Rollie says, “Mama, you like chicken?”

“Yes, Rollie, I like chicken, but i am going to have a hamburger.”

“Tiller badiller likes chicken. She not like chocolate milk. She likes regular (yes!) milk.”

“Yes, Rollie, she likes regular milk and chicken and french fries.”

“Mama, french fries make you happy?”

“Yes, Rollie, they make me very happy.”


“Yes, Rollie.”

“Why you cry in the car?”

“Because I’m happy. Sometimes mamas get sad. Sometimes they are happy.”

Sometimes you don’t tell little boys that you are crying because you are sorry that the house hasn’t sold, so we live 30 minutes from the school and if he stayed for Lunch bunch, he and matilda would fall asleep in the car, and then there would be no nap, and how could i have the silence necessary to figure out the budget in a vain attempt to find some miraculous way of allowing me to stay home with them longer? Sometimes you don’t tell him that even if we lived five minutes from the school, we probably couldn’t afford the Lunch Bunch, and that he is never going to get to do Lunch Bunch with his new friends, because in less than two months, we are going to have to yank him out of that school and put him somewhere that will take him all day, and hopefully it will be somewhere that will also be able to take his sister, but it probably won’t, and so they won’t see each other all day long, and we will have to figure out how to get him to one place, and her to another and me to an office, and I fucking hate offices and their fucking fluorescent lights, and I hate that i will have to get up two hours or more earlier than I do now and that I hate that I won’t be able to see him at lunchtime, or drive him through McDonald’s, or yell at him to stop trying to hold hands with his sister, because she doesn’t want to hold hands right now and that is why she is crying. I hate that I will get back two tired, over-stimulated kids, who will argue and cry over dinner, and I will be tired and not even have time to play with them or just sit and watch a cartoon on the couch with both of them in my lap. That I hate that now I have them from 7:30 a.m. until 7:30 p.m. every day and that the times that I don’t have them are like magic, not torture, but that will change, and it will all be torture and the maybe two hours i have with them every day will be sweet torture, too. I don’t tell him that I will think a hundred times a day how much i miss him annoying the shit out of me with wanting me to build the choochoo tracks and give him snacks, and how much i will fucking hate those people who give him his snacks every day when he should be trying to get them out of my fridge at home with me trying to stop him. I don’t tell him that I feel like Tiller is completely getting the shaft, that he got me for over three years, and she barely got me for over one year. I don’t tell him that I am scared of the people who will be talking to my baby, who is just learning to speak, and who knows what kind of frightening grammar they might teach her? Or that I read to her in the morning, and before quiet time, and before bedtime, and it is our special time, and we have a routine and she is warm and she laughs when I nuzzle her ear as I whisper into them some of the words.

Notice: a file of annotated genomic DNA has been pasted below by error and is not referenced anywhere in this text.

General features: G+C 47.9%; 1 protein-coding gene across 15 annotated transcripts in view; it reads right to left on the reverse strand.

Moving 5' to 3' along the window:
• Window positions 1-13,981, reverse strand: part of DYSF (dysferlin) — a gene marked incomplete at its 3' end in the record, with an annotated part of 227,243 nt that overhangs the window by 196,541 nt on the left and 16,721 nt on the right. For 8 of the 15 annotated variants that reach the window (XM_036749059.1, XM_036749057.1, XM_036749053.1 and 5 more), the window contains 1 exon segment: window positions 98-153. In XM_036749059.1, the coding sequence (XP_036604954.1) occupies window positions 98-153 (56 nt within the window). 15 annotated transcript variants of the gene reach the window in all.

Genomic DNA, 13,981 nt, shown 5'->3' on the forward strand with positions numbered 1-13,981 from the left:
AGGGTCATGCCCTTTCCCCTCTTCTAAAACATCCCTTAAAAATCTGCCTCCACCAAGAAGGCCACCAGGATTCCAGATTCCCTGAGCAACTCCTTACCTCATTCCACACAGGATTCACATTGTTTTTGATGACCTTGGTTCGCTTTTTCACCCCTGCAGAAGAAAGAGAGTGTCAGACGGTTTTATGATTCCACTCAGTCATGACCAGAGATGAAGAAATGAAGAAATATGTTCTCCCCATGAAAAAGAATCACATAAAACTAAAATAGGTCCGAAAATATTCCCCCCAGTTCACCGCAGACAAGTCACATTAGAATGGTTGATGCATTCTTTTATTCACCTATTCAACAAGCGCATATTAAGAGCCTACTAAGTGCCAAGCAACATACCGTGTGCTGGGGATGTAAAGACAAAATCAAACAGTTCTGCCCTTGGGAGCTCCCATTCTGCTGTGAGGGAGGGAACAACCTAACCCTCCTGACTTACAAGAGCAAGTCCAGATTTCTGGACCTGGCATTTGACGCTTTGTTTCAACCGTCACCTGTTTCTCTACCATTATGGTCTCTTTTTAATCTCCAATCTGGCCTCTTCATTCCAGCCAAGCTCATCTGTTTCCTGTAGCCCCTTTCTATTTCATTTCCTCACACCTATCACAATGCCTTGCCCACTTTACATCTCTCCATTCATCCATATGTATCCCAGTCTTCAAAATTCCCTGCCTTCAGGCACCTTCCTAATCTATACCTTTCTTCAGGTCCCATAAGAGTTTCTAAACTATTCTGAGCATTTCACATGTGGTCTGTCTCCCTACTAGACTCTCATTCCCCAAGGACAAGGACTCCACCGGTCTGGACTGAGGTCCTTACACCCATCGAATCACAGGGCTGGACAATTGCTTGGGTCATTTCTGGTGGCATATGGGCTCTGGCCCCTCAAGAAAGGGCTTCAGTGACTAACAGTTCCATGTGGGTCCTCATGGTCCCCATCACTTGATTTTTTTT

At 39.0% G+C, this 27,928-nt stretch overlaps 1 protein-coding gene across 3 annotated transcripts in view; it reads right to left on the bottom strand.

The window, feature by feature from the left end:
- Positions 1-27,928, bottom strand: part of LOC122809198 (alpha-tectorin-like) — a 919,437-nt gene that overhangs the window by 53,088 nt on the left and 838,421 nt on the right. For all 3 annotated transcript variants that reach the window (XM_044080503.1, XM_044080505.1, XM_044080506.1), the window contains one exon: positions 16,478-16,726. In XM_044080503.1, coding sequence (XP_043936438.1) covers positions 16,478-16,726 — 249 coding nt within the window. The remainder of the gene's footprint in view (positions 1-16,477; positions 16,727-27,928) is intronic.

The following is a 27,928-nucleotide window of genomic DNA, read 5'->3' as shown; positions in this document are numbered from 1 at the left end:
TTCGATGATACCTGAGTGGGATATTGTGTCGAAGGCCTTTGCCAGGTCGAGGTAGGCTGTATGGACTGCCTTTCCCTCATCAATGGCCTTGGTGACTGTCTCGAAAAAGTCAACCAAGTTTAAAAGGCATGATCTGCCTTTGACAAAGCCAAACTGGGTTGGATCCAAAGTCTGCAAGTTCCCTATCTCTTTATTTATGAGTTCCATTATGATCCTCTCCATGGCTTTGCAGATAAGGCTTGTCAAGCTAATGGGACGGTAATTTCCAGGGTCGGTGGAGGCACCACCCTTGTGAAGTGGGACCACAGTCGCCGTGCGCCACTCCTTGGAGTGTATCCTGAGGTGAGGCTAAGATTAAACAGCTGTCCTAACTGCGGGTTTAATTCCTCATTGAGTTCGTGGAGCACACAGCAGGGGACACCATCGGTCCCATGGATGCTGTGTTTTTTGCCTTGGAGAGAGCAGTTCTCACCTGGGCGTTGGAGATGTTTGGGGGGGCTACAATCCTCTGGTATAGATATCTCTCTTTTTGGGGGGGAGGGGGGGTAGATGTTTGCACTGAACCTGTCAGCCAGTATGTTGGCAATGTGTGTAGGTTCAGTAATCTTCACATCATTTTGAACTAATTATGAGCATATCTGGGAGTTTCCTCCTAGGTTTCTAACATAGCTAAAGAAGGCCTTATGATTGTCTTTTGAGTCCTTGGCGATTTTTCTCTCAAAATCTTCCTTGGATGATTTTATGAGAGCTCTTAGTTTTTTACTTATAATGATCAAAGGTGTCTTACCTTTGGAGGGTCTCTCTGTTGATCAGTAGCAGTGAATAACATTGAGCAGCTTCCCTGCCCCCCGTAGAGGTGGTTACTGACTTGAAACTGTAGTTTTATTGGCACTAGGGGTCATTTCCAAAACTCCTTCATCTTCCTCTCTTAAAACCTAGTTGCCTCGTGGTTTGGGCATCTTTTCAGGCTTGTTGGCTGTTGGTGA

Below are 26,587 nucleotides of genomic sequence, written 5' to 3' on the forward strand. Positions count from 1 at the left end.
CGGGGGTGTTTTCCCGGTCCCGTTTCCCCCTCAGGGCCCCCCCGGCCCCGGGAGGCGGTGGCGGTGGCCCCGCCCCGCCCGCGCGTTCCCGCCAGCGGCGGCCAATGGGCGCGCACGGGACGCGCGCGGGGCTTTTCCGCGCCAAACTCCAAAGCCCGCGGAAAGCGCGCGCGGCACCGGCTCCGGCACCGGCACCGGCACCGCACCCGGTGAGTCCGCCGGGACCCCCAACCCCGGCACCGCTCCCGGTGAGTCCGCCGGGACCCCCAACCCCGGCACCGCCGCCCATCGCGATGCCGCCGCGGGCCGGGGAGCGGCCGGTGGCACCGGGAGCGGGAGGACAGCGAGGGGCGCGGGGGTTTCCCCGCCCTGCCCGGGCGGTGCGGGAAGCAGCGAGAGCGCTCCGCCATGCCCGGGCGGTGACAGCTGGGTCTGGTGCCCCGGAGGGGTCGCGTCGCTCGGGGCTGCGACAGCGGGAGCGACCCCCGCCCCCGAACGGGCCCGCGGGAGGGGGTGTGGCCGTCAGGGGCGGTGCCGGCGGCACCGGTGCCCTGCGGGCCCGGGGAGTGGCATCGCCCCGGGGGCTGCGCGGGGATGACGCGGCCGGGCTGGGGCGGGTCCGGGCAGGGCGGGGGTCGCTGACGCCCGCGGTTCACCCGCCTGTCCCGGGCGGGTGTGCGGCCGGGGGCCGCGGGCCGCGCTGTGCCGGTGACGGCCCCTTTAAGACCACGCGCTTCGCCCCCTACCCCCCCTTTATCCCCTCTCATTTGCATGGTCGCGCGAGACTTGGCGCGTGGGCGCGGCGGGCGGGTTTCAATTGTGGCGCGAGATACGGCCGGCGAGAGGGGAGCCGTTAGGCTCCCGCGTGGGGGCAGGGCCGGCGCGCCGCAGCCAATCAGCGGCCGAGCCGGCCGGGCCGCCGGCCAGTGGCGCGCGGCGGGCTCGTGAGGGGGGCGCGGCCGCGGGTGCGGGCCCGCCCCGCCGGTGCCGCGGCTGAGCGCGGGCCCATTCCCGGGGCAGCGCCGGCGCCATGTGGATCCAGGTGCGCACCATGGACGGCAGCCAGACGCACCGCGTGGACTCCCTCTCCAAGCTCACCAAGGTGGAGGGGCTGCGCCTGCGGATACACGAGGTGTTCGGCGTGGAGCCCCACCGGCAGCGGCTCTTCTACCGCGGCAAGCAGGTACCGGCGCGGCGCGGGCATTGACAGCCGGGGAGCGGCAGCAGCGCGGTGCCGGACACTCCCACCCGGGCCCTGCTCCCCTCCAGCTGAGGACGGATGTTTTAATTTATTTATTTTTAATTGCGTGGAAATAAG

“Mama,” Rollie says, “why are you crying?”

“Because I love you, and I am happy, and I am sad.”

I don’t tell him that it is because my heart feels like it is about to break.